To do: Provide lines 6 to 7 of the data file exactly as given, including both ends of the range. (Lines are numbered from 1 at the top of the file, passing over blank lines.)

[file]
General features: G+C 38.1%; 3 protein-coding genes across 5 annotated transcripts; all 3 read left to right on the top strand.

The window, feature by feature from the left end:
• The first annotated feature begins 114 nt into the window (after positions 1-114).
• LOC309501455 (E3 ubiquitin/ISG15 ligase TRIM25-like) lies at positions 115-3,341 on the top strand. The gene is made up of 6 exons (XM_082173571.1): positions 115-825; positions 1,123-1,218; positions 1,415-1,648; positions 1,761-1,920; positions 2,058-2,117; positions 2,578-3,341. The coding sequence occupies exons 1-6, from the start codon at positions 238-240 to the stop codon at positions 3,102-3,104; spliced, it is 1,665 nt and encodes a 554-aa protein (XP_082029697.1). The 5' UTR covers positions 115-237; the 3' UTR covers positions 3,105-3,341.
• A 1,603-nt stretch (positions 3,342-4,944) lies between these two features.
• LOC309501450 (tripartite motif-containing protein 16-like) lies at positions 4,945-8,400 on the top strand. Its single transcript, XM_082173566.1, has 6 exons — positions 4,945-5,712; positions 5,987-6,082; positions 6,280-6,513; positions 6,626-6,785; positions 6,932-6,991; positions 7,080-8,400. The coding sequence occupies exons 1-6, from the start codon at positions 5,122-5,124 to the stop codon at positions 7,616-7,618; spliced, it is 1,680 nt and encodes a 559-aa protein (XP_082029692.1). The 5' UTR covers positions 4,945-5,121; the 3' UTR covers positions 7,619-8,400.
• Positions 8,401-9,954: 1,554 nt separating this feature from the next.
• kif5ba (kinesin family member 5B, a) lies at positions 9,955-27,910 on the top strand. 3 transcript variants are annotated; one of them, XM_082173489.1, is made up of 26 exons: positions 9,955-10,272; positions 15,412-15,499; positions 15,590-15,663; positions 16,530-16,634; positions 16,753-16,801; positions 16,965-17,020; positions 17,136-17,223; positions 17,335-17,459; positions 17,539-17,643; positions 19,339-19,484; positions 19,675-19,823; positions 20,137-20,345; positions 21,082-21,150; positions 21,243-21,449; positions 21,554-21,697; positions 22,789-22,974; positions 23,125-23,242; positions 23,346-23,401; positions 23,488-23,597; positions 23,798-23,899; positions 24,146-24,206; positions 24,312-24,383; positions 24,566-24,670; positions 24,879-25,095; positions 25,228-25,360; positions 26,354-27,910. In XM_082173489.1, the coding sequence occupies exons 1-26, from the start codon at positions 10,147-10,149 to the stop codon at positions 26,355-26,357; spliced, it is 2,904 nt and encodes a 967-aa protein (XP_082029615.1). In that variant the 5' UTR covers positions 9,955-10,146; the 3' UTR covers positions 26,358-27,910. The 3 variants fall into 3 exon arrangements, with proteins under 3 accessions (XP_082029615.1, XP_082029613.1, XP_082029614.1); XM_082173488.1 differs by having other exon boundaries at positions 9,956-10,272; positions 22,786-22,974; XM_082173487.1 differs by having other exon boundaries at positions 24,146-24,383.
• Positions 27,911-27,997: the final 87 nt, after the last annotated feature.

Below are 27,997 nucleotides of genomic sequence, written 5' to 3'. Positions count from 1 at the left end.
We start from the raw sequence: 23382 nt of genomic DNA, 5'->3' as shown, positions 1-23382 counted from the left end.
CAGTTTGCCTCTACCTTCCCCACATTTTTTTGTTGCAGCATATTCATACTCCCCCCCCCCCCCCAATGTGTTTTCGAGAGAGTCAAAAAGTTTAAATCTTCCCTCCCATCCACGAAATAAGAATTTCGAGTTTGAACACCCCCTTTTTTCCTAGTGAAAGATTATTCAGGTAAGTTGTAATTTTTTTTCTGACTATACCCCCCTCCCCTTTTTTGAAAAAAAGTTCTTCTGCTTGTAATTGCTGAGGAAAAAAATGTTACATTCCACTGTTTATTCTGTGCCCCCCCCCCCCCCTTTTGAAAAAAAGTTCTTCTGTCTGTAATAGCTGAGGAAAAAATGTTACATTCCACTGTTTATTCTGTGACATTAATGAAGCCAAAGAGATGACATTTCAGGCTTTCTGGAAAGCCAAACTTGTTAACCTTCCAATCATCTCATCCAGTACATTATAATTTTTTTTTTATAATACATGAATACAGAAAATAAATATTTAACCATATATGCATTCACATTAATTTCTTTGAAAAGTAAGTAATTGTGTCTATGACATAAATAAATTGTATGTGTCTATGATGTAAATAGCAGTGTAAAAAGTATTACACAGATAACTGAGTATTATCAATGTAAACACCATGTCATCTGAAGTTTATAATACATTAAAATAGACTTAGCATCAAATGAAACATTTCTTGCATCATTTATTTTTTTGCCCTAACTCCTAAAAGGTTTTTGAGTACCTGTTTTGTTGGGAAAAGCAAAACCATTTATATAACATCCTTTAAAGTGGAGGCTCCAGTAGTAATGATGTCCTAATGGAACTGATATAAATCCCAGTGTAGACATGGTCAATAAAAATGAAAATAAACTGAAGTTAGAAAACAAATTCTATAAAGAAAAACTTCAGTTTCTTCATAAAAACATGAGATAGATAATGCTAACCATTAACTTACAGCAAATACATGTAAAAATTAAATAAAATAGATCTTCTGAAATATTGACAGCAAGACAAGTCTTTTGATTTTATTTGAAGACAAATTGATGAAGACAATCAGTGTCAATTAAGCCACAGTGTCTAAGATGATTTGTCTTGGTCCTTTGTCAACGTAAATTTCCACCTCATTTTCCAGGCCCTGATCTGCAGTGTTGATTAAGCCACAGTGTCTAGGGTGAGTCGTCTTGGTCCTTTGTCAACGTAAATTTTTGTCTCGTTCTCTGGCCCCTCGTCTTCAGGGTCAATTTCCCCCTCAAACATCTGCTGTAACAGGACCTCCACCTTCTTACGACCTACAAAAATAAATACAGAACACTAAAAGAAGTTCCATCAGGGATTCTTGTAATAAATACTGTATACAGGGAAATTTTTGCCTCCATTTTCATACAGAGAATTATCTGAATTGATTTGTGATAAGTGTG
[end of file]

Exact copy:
• LOC309501450 (tripartite motif-containing protein 16-like) lies at positions 4,945-8,400 on the top strand. Its single transcript, XM_082173566.1, has 6 exons — positions 4,945-5,712; positions 5,987-6,082; positions 6,280-6,513; positions 6,626-6,785; positions 6,932-6,991; positions 7,080-8,400. The coding sequence occupies exons 1-6, from the start codon at positions 5,122-5,124 to the stop codon at positions 7,616-7,618; spliced, it is 1,680 nt and encodes a 559-aa protein (XP_082029692.1). The 5' UTR covers positions 4,945-5,121; the 3' UTR covers positions 7,619-8,400.
• Positions 8,401-9,954: 1,554 nt separating this feature from the next.